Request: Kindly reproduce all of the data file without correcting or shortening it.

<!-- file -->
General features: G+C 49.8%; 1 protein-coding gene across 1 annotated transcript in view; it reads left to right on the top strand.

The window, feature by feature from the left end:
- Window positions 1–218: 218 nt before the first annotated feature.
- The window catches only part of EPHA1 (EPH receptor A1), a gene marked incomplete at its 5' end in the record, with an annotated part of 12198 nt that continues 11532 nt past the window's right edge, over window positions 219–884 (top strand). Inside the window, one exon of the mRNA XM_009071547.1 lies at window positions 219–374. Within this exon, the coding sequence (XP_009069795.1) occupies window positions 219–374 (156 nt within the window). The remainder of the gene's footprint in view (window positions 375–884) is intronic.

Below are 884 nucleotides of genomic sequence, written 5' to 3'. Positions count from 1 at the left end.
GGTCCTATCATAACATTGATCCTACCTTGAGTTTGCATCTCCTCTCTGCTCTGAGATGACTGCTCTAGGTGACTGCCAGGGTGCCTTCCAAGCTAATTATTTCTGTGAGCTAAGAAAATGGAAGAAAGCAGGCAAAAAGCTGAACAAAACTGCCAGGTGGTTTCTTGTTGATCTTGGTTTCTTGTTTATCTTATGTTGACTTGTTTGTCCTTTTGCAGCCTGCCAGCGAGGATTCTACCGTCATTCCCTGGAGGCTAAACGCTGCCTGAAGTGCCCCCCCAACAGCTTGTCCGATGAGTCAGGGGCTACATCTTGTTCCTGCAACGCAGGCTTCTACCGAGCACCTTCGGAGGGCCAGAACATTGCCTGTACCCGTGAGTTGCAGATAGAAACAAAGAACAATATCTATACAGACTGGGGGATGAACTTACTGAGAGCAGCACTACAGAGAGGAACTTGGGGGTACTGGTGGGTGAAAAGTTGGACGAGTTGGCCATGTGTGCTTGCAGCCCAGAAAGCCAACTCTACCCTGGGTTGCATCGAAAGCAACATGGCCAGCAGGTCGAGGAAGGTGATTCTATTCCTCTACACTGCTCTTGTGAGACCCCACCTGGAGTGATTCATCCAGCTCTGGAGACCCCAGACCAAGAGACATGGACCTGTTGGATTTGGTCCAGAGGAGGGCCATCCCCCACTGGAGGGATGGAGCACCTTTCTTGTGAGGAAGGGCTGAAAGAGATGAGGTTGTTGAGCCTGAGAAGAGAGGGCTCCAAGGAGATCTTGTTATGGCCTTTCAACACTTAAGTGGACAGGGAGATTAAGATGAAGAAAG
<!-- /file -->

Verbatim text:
General features: G+C 49.8%; 1 protein-coding gene across 1 annotated transcript in view; it reads left to right on the top strand.

The window, feature by feature from the left end:
- Window positions 1–218: 218 nt before the first annotated feature.
- The window catches only part of EPHA1 (EPH receptor A1), a gene marked incomplete at its 5' end in the record, with an annotated part of 12198 nt that continues 11532 nt past the window's right edge, over window positions 219–884 (top strand). Inside the window, one exon of the mRNA XM_009071547.1 lies at window positions 219–374. Within this exon, the coding sequence (XP_009069795.1) occupies window positions 219–374 (156 nt within the window). The remainder of the gene's footprint in view (window positions 375–884) is intronic.

Below are 884 nucleotides of genomic sequence, written 5' to 3'. Positions count from 1 at the left end.
GGTCCTATCATAACATTGATCCTACCTTGAGTTTGCATCTCCTCTCTGCTCTGAGATGACTGCTCTAGGTGACTGCCAGGGTGCCTTCCAAGCTAATTATTTCTGTGAGCTAAGAAAATGGAAGAAAGCAGGCAAAAAGCTGAACAAAACTGCCAGGTGGTTTCTTGTTGATCTTGGTTTCTTGTTTATCTTATGTTGACTTGTTTGTCCTTTTGCAGCCTGCCAGCGAGGATTCTACCGTCATTCCCTGGAGGCTAAACGCTGCCTGAAGTGCCCCCCCAACAGCTTGTCCGATGAGTCAGGGGCTACATCTTGTTCCTGCAACGCAGGCTTCTACCGAGCACCTTCGGAGGGCCAGAACATTGCCTGTACCCGTGAGTTGCAGATAGAAACAAAGAACAATATCTATACAGACTGGGGGATGAACTTACTGAGAGCAGCACTACAGAGAGGAACTTGGGGGTACTGGTGGGTGAAAAGTTGGACGAGTTGGCCATGTGTGCTTGCAGCCCAGAAAGCCAACTCTACCCTGGGTTGCATCGAAAGCAACATGGCCAGCAGGTCGAGGAAGGTGATTCTATTCCTCTACACTGCTCTTGTGAGACCCCACCTGGAGTGATTCATCCAGCTCTGGAGACCCCAGACCAAGAGACATGGACCTGTTGGATTTGGTCCAGAGGAGGGCCATCCCCCACTGGAGGGATGGAGCACCTTTCTTGTGAGGAAGGGCTGAAAGAGATGAGGTTGTTGAGCCTGAGAAGAGAGGGCTCCAAGGAGATCTTGTTATGGCCTTTCAACACTTAAGTGGACAGGGAGATTAAGATGAAGAAAG